Emphasizing Health & Telehealth in the Spring

Emphasizing Health & Telehealth in the Spring

As the daylight hours lengthen and the weather warms, going for an outdoor walk is a great way to stay healthy and fit. The U.S. Department of Health and Human Services recommends walking as an effective method of low impact exercise. Walking is beneficial and accessible to people of all ages while requiring no special equipment or membership costs. Intense and low-impact aerobic exercise for 150 to 300 minutes a week have both physical and mental benefits.

Physical benefits include:

  • Increased cardiovascular health;
  • Improved respiratory health;
  • Strengthened muscles and joints;
  • Boosted immunity; and
  • Weight management aid.

Mental health benefits include:

  • Reduced stress and anxiety;
  • Improved mood and emotional well being;
  • Enhanced cognitive function;
  • Reduced risk of cognitive decline and dementia; and
  • Better sleep patterns and quality.

As the opportunities to walk outside arise, allergy symptoms may become more frequent. The Center for Disease Control and Prevention finds that a quarter (25.7%) of adults have seasonal allergies. To manage these, check allergen counts before going outdoors, shower after being outdoors, wash bedding weekly and clean HEPA filters regularly. If you have strong allergy symptoms, consider using a telehealth service for relief.

 

Telehealth

Telehealth can provide remote access to general health, dentistry, counseling, physical therapy, and other practices. Telehealth also provides different methods of receiving care, which may include:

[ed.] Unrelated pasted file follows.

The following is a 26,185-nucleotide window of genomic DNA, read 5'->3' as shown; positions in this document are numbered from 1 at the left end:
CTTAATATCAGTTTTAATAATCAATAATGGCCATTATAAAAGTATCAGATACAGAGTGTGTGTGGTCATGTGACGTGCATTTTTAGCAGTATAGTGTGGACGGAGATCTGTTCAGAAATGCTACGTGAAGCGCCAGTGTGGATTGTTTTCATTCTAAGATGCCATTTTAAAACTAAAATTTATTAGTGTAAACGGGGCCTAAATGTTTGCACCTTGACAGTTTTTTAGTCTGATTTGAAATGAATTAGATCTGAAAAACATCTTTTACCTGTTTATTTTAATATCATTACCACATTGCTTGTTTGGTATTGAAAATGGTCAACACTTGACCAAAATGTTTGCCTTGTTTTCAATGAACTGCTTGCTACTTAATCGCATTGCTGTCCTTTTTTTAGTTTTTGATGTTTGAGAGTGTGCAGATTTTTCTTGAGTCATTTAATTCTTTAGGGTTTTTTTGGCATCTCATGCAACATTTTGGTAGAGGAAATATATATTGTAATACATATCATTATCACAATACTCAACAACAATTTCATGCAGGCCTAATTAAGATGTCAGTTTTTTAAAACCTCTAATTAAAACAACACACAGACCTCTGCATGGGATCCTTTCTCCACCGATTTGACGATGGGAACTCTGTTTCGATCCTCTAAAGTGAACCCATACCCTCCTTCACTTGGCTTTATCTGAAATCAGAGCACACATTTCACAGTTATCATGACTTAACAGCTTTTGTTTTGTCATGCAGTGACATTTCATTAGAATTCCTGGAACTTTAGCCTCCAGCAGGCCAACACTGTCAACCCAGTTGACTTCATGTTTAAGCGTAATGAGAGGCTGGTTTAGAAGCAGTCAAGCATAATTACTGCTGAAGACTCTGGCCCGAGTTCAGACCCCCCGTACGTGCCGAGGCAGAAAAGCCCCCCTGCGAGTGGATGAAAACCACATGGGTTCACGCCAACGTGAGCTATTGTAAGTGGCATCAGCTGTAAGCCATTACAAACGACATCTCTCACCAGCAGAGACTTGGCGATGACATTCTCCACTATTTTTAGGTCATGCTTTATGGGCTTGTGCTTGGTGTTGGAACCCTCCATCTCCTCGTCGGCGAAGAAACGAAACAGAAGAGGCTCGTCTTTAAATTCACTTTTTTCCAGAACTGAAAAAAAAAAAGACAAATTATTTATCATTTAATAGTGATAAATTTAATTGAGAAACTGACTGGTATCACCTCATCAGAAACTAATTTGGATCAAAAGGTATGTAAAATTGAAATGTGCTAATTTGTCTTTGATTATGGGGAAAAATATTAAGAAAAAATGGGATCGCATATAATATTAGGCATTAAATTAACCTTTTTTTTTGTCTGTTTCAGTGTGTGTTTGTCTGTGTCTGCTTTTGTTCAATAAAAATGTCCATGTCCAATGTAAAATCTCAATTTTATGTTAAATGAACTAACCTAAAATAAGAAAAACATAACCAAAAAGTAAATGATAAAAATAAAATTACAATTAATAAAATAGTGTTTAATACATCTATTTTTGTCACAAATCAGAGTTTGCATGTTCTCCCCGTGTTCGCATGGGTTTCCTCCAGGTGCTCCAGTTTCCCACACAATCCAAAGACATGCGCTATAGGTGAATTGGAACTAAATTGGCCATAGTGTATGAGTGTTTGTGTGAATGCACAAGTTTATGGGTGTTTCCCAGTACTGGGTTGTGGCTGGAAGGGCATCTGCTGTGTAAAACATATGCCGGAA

• Live Videoconferencing (Synchronous): Live, two-way interaction between a person and a provider using audio and vision telecommunication technology.
  • Store-and-forward- (Asynchronous): Transmission of health history through an electronic communications system to a practitioner. A practitioner will use this data to provide an evaluation at a later time.
  • Remote Patient Monitoring (RMP): Personal health and medical data collected from an individual in one location via electronic communication which is sent to a provider in a different location.
  • Mobile Health (mHealth): Health care, public health practice, and education that is used by mobile devices. These range from targeted text messages to promote healthy behavior, to wide-scale alerts about disease outbreaks.

Whether it’s walking outside or using a telehealth service, be sure you are putting your health first this spring.